Incite is the talent that gives the build its name: it increases the critical strike chance of Heroic Strike and Cleave (an AOE version of Heroic Strike).
Glyphs for the two specs are one and the same: major glyphs will be Rending, which adds a free Overpower proc by extending the duration of Rend by six seconds. Mortal Strike passively increases the damage of your basic attack, and Bladestorm reduces the cooldown of your major sustained-damage ability. Minor glyphs will be Battle, Charge and Bloodrage.
The Arms “rotation” is not so much a static set of abilities the Warrior rotates through as it is a priority system. The fight is opened with a Charge, followed by a Bloodrage to gain resources.
After that, Rend must be immediately applied to the target, and will not be reapplied until it has had time to fully tick off. “Clipping” and reapplying Rend early cheats you out of Overpowers.
Once Rend is applied, Mortal Strike must be used to take advantage of the likely free critical strike from Charge. Mortal Strike will always be kept on cooldown.
After that, you will have a choice. If Overpower is usable due to a dodged strike, or a Taste for Blood proc, then you will use Overpower. If Sudden Death allows you to use Execute, you will use Execute unless there are less than 4 seconds left before your Overpower use goes away. If there are less than 4 seconds left, Overpower must be used.
If both Overpower and Execute are unusable, then you will use a Slam to fill the gap. Arms is “global cooldown-locked,” meaning that it is a waste of time and resources to not use an attack every 1.5 seconds, or the global amount of time that a special ability use will require.
This is why using Bloodrage every time it is off cooldown is important to Rage management.
However, if your Rage is above 80, however, your next strike will likely send you over 100 Rage. Since any Rage over 100 is worthless, you will need a “Rage vent” to successfully manage your resources. This is where Cleave and Heroic Strike come in to play. At lower levels of gear, using the Execution Build, this will almost never happen because your Rage will rarely climb that high without being bled off by Execution, which is spammable when the boss is below 20% health and otherwise usable on each Sudden Death proc.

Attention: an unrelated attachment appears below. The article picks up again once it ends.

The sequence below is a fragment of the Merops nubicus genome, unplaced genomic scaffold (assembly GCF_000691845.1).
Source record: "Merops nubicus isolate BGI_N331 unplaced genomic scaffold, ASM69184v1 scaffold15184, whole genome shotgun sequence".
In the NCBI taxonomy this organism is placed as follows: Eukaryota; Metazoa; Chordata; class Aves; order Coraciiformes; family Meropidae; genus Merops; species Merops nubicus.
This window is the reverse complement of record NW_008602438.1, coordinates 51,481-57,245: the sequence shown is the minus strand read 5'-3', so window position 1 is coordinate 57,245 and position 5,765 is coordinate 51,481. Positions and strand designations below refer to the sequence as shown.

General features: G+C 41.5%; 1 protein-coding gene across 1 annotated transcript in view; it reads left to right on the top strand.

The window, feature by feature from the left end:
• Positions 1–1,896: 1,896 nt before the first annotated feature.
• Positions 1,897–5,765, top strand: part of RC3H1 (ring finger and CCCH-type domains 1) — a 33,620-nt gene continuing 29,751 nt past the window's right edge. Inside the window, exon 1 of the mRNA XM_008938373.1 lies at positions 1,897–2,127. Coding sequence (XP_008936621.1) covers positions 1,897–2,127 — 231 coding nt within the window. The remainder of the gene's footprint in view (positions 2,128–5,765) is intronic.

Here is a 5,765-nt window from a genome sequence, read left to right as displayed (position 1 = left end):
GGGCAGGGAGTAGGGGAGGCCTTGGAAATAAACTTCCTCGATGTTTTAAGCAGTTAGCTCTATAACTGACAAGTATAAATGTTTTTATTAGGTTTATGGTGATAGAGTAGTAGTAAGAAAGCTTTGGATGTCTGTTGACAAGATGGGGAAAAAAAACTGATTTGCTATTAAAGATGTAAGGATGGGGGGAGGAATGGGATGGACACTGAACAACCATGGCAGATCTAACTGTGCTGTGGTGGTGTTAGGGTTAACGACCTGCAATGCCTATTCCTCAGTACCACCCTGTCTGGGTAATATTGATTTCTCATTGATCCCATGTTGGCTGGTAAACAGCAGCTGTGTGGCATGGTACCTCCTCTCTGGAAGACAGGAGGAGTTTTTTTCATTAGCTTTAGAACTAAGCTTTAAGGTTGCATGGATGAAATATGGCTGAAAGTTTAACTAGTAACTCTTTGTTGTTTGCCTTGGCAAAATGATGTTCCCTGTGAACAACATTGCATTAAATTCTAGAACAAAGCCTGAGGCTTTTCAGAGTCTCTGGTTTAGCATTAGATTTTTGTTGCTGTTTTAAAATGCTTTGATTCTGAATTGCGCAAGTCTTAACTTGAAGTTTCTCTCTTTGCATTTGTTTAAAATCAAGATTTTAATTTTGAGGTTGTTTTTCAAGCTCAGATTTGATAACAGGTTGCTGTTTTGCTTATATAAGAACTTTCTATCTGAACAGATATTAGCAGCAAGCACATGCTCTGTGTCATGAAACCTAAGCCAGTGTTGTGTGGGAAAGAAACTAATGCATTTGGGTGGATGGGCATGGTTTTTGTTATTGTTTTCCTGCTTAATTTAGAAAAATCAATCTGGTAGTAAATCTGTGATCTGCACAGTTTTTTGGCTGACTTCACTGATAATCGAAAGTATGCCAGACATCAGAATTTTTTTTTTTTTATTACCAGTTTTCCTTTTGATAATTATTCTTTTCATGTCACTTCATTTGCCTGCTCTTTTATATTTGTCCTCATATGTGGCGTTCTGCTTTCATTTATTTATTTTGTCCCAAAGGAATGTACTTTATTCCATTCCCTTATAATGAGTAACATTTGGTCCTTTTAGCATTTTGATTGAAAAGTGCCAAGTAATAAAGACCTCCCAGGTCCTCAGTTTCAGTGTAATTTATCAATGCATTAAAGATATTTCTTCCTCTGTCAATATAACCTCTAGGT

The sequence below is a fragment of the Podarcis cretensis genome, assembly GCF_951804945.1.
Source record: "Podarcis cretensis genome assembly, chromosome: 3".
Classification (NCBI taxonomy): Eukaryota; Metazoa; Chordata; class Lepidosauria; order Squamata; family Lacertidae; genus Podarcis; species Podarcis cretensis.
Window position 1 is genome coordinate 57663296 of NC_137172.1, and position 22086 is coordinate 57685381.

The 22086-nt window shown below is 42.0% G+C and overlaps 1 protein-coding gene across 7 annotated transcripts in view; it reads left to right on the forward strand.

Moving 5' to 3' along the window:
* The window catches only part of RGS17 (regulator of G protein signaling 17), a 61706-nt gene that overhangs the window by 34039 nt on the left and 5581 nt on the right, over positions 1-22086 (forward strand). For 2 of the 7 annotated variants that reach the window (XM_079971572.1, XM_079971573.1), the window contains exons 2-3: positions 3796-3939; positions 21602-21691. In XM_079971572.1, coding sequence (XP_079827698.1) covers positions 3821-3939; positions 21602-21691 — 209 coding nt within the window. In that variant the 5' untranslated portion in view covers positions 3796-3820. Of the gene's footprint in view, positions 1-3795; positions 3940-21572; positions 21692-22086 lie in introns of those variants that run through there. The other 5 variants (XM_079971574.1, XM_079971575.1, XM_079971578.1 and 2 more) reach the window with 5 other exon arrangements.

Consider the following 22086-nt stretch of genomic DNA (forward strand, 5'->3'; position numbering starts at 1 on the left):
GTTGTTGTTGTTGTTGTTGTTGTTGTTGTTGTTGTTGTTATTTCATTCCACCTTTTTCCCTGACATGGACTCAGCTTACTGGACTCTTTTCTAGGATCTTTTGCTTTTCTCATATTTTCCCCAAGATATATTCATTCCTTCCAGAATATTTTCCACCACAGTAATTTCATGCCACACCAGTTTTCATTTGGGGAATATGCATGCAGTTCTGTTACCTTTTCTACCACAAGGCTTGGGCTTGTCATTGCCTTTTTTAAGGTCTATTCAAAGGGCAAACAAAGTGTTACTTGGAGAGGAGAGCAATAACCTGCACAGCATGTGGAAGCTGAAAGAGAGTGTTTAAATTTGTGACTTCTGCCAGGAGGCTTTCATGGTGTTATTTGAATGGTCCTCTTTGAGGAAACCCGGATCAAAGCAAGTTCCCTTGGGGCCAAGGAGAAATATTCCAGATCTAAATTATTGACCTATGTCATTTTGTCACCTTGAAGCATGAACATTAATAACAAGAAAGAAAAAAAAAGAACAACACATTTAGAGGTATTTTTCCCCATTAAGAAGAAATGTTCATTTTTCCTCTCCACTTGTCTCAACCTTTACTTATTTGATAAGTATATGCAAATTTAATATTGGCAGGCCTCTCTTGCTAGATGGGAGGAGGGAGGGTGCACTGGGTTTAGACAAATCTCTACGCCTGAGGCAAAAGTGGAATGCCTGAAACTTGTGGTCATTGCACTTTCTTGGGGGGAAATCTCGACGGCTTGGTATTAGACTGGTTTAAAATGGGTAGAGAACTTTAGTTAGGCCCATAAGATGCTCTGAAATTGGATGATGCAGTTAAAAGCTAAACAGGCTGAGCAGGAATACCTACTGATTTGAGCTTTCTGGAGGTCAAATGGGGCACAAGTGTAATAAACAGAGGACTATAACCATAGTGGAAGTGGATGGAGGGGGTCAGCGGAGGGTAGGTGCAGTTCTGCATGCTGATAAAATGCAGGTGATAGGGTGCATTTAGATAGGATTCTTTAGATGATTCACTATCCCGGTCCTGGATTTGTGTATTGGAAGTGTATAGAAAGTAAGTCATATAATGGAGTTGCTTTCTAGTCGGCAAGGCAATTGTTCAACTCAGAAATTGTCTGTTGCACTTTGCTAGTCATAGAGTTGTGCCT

With the Execution Build, however, above-80 Rage management is more necessary and Heroic Strike/Cleave will be an essential part of the rotation. This is why the Incite talent is so important: it increase the damage of your Rage vent, and therefore, your overall DPS.
Situational abilities come in to play as well. The Shattering Throw ability is necessary to reduce target armor to provide a large, raid-wide damage increase. This should be used at key phases when extra DPS is needed. Bladestorm can only be used when the tanks have established a large amount threat and there are more than two targets. Otherwise, for two targets, Sweeping Strikes and Cleave are better choices. Additionally, your raid may require application of the Sunder Armor debuff, or to use a Shout to increase attack power, total health, or to decrease enemy attack power. These can be worked in as long as Mortal Strike, Overpower and Execute are all on cooldown.
Now, armed with proper gear, a proper talent setup, the right glyphs, and knowledge of what you should do, it is time to PRACTICE. That means going out, getting into heroics and raids, and practicing to get the gear you need to perform at the top of your game.
Tune in next week when I have a real post and not this meaningless filler meant to attract the attention of theorycrafters.